Akvelon | Gender Swap GAN Filter for Deep Art Effects
Taking a closer look at the Gender SWAP GAN Filter that Akvelon custom-trained for our Deep Art Effects app.
Deep Art, #akvelondeepart, GAN Filter, AI, Machine Learning, Deep Art Effects, Gender Swap, filters
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02 Sep Gender Swap GAN Filter for Deep Art Effects

 

This article was written by Ilya Polishchuk, a Lead Software Developer at Akvelon’s Ivanovo office, and was originally published in Medium.

Introduction

In April 2020, Akvelon released Deep Art Effects, an application that allows you to edit photos by applying AI-powered filters and effects. Deep Art is accessible via theses apps: web, iOS, and Android applications:

Web: //deep-art.k8s.akvelon.net/

iOS: //apps.apple.com/us/app/deep-art/id1503178585

Android: //play.google.com/store/apps/details?id=com.akvelon.deepart 

The Deep Art Effects application launched with Akvelon’s custom trained Gender Swap GAN filter that transforms the face of a subject in a photo to look like the opposite gender by altering their features to look more masculine or feminine. Here, we are going to describe the methodology and approach that we used to develop this filter.

We tried a few novel techniques to train a Gender Swap GAN filter. In general, we tried to use generative adversarial networks in order to generate images of people with opposing genders.

Generative adversarial network or GAN is a type of neural network that is composed of two different parts — generator and discriminator. During the training procedure, both of these components take part in the learning procedure by “competing” with each other. The generator’s task is to create an image that will suit our given parameters and the discriminator’s task is to decide if the image is generated by the network or not. The discriminator is rewarded for correctly determining if a photo was synthetically generated or not and the generator is rewarded for successfully “fooling” the discriminator.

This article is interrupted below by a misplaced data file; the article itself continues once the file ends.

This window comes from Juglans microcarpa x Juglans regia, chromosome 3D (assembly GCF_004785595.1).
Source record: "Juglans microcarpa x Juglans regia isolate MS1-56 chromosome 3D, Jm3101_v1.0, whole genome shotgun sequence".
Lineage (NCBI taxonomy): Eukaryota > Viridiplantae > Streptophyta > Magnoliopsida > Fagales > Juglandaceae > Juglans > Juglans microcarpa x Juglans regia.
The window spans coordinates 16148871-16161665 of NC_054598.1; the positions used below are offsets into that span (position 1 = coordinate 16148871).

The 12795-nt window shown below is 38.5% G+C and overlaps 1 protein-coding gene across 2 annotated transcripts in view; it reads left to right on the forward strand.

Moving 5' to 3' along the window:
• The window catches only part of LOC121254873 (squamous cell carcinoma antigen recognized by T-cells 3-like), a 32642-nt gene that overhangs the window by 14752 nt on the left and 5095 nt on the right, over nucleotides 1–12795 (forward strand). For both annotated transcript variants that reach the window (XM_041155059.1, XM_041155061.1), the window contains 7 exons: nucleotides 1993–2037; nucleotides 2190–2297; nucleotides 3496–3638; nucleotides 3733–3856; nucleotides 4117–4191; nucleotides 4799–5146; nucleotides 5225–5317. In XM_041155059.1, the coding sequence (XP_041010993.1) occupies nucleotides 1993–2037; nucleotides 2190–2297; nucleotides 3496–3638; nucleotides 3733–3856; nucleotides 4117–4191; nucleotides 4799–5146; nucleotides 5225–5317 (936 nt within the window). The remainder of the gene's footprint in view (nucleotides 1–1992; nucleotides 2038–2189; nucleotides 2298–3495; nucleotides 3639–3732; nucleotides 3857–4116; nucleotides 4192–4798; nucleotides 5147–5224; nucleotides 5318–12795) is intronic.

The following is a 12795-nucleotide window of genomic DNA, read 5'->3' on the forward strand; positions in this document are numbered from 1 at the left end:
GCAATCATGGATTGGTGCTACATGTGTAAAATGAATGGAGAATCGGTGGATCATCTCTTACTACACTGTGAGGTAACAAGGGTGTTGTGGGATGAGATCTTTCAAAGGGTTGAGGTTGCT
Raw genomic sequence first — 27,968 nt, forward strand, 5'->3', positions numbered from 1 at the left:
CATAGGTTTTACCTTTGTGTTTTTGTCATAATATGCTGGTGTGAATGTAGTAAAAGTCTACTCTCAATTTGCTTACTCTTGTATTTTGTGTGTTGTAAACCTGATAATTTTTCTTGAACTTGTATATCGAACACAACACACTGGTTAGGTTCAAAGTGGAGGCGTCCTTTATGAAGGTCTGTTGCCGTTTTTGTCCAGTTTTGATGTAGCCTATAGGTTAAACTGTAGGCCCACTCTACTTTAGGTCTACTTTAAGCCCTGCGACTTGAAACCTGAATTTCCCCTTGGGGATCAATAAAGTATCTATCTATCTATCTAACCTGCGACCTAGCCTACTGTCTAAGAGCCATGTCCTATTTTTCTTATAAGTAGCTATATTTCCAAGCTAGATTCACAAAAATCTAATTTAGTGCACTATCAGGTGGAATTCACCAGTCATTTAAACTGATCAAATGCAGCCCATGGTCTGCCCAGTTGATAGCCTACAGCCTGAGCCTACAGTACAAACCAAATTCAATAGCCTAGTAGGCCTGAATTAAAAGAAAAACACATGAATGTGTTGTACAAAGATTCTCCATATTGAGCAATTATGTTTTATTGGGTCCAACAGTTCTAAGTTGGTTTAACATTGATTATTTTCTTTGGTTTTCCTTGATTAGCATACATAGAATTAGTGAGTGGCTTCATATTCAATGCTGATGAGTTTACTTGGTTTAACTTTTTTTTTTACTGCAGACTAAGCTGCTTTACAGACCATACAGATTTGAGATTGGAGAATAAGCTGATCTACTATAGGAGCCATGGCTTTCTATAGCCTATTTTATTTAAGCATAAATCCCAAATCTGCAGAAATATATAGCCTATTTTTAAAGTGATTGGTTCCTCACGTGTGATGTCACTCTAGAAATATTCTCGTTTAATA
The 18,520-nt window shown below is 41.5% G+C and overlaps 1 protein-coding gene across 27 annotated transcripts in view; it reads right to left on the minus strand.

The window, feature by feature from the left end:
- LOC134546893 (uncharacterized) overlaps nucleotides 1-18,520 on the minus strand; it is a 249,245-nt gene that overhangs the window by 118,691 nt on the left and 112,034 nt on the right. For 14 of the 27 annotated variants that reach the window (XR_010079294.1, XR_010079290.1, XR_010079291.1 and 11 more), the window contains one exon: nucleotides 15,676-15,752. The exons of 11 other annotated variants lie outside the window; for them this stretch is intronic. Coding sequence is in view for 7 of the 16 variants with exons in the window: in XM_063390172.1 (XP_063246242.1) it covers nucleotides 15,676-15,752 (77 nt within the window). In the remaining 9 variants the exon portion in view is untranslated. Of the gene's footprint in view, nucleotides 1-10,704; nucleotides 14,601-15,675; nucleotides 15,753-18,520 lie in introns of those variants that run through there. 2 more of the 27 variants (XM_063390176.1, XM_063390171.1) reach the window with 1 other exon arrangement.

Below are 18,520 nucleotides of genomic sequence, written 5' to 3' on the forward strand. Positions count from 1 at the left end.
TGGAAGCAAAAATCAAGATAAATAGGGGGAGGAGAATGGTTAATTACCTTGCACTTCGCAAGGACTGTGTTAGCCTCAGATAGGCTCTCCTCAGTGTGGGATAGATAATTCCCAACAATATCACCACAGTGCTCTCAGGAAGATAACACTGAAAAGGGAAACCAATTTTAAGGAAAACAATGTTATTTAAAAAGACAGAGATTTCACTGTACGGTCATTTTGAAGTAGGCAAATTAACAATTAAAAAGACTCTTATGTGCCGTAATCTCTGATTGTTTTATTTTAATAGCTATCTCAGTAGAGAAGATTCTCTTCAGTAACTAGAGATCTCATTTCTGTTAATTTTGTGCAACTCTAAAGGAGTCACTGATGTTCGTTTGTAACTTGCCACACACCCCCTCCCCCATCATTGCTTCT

Our first task was to prepare a large dataset that contained numerous photos of people’s faces. Although there are plenty of prepared photo datasets on the internet, they are not always suitable for a particular task like this or they may have poor image quality.

For quality control of target images, we used the RetinaFace neural net that allowed us to crop faces from high-quality images of human subjects for further editing. We also shared this data with the InsightFace gender detection model to verify the target subject’s gender. This was necessary for us to ensure that the neural net will correctly distinguish the style of the target’s gender.

With all of our data prepared, the question arose: which particular GAN architecture should we use for a successful solution to this task?

We tried two different approaches to the training process: supervised and unsupervised.

This picture shows the main difference between the two types of training. In the first case, the supervised models are trained on images that were paired with each other by context or even just visually. In the other case, the unsupervised model training tries to learn how to transfer style between two unpaired images.

Unsupervised Training Approach

In this approach, we used images of men and women that were randomly selected from our dataset. By loading these pairs of images into the network it learned how to transfer the style of one image to the other and how to describe images of people of one gender in latent space and find the correlation between them. For this approach, we decide to use a CycleGan modification called UNIT as the neural net architecture.

CycleGAN is a type of unsupervised style transfer network. It is a modified implementation of GANs that has the ability to transfer the style of one picture to another.